Nicknamed “the Hawkeye State,” Iowa is a midwestern state with a population of over 3 million residents. The State of Iowa is run by a series of agencies and departments that are all connected to the state website, Iowa.gov. This central site — along with the individual agency sites — are charged with providing residents with an enhanced yet intuitive digital experience.
“We had several hurdles to overcome,” said Dawn Connet, eGovernment Services Coordinator for the State of Iowa. “One challenge is that while we have the central Iowa.gov site, all the agencies have their own websites. As a visitor, you don’t want to have to figure out which department you need to visit. And our old-school chat option on Iowa.gov was with state librarians and only allowed one chat at a time. Additionally, the organization of each agency’s site was different, so it provided an inconsistent experience — making information hard to find. And many sites had lengthy PDFs that visitors had to search to find answers.”
To provide a more comprehensive and less cumbersome experience for residents and visitors, the Office of the Chief Information Officer decided to update the central website self-service features. It chose a platform that could extend out to the individual agency sites over time to provide that consistent experience.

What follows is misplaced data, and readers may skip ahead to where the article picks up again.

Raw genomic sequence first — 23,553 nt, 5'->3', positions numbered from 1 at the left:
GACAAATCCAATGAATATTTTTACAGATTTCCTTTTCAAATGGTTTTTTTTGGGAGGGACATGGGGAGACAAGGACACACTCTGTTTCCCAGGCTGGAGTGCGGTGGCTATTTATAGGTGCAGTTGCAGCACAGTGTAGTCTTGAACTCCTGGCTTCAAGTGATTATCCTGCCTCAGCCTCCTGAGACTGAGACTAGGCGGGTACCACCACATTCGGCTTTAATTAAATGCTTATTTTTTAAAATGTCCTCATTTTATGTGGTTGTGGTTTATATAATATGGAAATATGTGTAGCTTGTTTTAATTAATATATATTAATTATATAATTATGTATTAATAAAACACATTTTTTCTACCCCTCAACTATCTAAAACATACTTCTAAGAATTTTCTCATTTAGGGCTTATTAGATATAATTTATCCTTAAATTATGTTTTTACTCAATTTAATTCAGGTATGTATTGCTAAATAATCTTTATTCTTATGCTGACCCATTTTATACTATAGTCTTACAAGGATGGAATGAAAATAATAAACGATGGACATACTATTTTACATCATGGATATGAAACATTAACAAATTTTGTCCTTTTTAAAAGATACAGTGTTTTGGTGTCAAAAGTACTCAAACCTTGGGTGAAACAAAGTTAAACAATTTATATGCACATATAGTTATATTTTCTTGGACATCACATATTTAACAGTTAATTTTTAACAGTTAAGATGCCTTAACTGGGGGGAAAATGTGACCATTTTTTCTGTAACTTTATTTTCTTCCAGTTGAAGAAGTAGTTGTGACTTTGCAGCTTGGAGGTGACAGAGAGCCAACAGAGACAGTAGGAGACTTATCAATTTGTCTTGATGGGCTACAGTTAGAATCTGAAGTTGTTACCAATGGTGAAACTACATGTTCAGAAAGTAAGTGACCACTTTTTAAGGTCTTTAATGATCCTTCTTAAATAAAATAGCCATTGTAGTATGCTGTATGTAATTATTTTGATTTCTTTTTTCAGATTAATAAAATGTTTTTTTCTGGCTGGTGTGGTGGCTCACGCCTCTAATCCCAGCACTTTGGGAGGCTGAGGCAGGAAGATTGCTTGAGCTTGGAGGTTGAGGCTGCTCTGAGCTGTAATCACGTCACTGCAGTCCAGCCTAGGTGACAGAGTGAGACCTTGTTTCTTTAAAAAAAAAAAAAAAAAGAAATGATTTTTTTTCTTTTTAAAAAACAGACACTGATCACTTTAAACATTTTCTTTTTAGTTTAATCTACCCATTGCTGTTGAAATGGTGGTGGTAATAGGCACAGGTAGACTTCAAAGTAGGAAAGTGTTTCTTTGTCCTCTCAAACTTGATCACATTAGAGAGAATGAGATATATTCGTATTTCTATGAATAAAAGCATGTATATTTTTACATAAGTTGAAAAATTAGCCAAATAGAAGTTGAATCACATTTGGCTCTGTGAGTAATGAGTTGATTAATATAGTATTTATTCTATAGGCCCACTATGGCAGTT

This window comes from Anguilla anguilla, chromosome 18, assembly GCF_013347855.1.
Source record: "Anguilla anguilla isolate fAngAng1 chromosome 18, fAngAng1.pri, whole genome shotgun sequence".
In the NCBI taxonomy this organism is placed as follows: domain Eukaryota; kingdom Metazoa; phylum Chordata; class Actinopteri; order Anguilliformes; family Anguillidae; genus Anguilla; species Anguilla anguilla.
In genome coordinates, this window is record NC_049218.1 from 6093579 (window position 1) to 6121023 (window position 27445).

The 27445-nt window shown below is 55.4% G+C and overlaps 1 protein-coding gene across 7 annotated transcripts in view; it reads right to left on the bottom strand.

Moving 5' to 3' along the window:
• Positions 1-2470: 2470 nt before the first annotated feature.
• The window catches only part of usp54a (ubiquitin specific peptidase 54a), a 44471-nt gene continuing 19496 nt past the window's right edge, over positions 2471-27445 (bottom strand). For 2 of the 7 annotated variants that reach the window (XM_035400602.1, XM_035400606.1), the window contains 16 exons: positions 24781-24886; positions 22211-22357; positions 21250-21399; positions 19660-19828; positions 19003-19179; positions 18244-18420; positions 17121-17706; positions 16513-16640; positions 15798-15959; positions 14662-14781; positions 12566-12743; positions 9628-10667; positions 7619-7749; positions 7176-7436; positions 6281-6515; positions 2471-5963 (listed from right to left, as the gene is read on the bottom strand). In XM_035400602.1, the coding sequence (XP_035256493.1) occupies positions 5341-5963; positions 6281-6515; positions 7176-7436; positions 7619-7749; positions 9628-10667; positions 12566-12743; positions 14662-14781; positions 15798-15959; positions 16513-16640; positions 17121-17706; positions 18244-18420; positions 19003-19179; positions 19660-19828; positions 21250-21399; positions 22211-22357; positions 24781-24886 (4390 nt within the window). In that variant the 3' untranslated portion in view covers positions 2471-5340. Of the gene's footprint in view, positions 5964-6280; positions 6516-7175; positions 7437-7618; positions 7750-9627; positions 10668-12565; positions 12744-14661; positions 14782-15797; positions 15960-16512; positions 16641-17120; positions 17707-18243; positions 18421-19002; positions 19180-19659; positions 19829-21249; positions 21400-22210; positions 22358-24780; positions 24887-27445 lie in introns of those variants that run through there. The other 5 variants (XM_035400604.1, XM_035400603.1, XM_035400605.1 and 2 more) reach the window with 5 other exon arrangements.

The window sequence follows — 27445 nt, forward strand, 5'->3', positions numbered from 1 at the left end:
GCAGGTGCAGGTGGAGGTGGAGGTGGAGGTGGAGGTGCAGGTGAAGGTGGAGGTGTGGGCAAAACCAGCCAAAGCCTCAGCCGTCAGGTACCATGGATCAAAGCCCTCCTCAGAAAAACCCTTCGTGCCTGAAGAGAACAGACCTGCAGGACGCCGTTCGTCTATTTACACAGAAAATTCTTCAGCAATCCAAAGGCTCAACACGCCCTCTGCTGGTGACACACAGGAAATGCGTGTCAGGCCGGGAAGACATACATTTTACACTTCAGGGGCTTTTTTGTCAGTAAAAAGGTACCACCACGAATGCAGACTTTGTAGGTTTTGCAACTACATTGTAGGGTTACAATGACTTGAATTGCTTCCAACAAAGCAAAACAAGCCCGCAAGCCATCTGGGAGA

“We opted to take the leap to an AI-based environment,” added Connet. “We needed a platform that could work with our legacy systems and numerous stakeholders. When we coupled this with our live service the state reference librarians provide, we felt residents would have an enhanced experience.”
The State of Iowa selected Genesys DX™ to implement a live chat and an artificial intelligence (AI)-enabled chatbot. It began the implementation with the central Iowa.gov site, along with several agencies, including insurance and transportation. In building the knowledge base for Iowa.gov, agencies were asked to provide Connet’s team with the top five questions and answers to start. Following the launch, the team monitored new questions and phrases to continue building out the database.
“As an example, residents were asking the Department of Corrections what they could wear while visiting an inmate or what they could bring,” said Connet. “The information couldn’t be found via a search on the agency website as we were using the word ‘offender’ and not ‘inmate.’ This would then cause people to call the department for information. Once we understood these differences, we were able to adjust so the chatbot’s natural language processing would understand and serve up the right answer — even suggest other relevant information.”